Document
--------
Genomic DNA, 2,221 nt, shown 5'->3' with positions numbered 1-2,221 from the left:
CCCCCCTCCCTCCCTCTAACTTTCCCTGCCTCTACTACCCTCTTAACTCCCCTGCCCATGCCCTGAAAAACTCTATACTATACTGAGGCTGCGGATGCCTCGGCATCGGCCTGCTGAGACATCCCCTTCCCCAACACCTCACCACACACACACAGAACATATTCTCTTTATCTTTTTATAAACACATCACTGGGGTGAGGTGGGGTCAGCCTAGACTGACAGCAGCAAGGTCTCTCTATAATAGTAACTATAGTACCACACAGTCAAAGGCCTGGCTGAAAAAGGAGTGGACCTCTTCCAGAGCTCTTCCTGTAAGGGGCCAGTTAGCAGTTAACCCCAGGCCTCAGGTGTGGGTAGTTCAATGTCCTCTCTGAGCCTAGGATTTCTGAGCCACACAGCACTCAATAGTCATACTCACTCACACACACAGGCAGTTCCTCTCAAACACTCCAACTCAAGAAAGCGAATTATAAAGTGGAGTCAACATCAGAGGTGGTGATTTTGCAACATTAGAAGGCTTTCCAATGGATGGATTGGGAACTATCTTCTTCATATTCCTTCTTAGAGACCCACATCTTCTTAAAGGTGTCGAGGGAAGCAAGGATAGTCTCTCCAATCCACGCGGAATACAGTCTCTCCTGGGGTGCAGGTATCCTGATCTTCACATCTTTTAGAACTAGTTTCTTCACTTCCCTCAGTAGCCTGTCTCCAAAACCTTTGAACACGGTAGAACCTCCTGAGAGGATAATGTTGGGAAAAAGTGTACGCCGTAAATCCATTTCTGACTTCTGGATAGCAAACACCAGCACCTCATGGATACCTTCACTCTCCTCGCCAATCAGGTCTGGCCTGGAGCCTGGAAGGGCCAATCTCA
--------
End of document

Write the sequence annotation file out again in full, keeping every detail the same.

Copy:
Genomic DNA, 2,221 nt, shown 5'->3' with positions numbered 1-2,221 from the left:
CCCCCCTCCCTCCCTCTAACTTTCCCTGCCTCTACTACCCTCTTAACTCCCCTGCCCATGCCCTGAAAAACTCTATACTATACTGAGGCTGCGGATGCCTCGGCATCGGCCTGCTGAGACATCCCCTTCCCCAACACCTCACCACACACACACAGAACATATTCTCTTTATCTTTTTATAAACACATCACTGGGGTGAGGTGGGGTCAGCCTAGACTGACAGCAGCAAGGTCTCTCTATAATAGTAACTATAGTACCACACAGTCAAAGGCCTGGCTGAAAAAGGAGTGGACCTCTTCCAGAGCTCTTCCTGTAAGGGGCCAGTTAGCAGTTAACCCCAGGCCTCAGGTGTGGGTAGTTCAATGTCCTCTCTGAGCCTAGGATTTCTGAGCCACACAGCACTCAATAGTCATACTCACTCACACACACAGGCAGTTCCTCTCAAACACTCCAACTCAAGAAAGCGAATTATAAAGTGGAGTCAACATCAGAGGTGGTGATTTTGCAACATTAGAAGGCTTTCCAATGGATGGATTGGGAACTATCTTCTTCATATTCCTTCTTAGAGACCCACATCTTCTTAAAGGTGTCGAGGGAAGCAAGGATAGTCTCTCCAATCCACGCGGAATACAGTCTCTCCTGGGGTGCAGGTATCCTGATCTTCACATCTTTTAGAACTAGTTTCTTCACTTCCCTCAGTAGCCTGTCTCCAAAACCTTTGAACACGGTAGAACCTCCTGAGAGGATAATGTTGGGAAAAAGTGTACGCCGTAAATCCATTTCTGACTTCTGGATAGCAAACACCAGCACCTCATGGATACCTTCACTCTCCTCGCCAATCAGGTCTGGCCTGGAGCCTGGAAGGGCCAATCTCA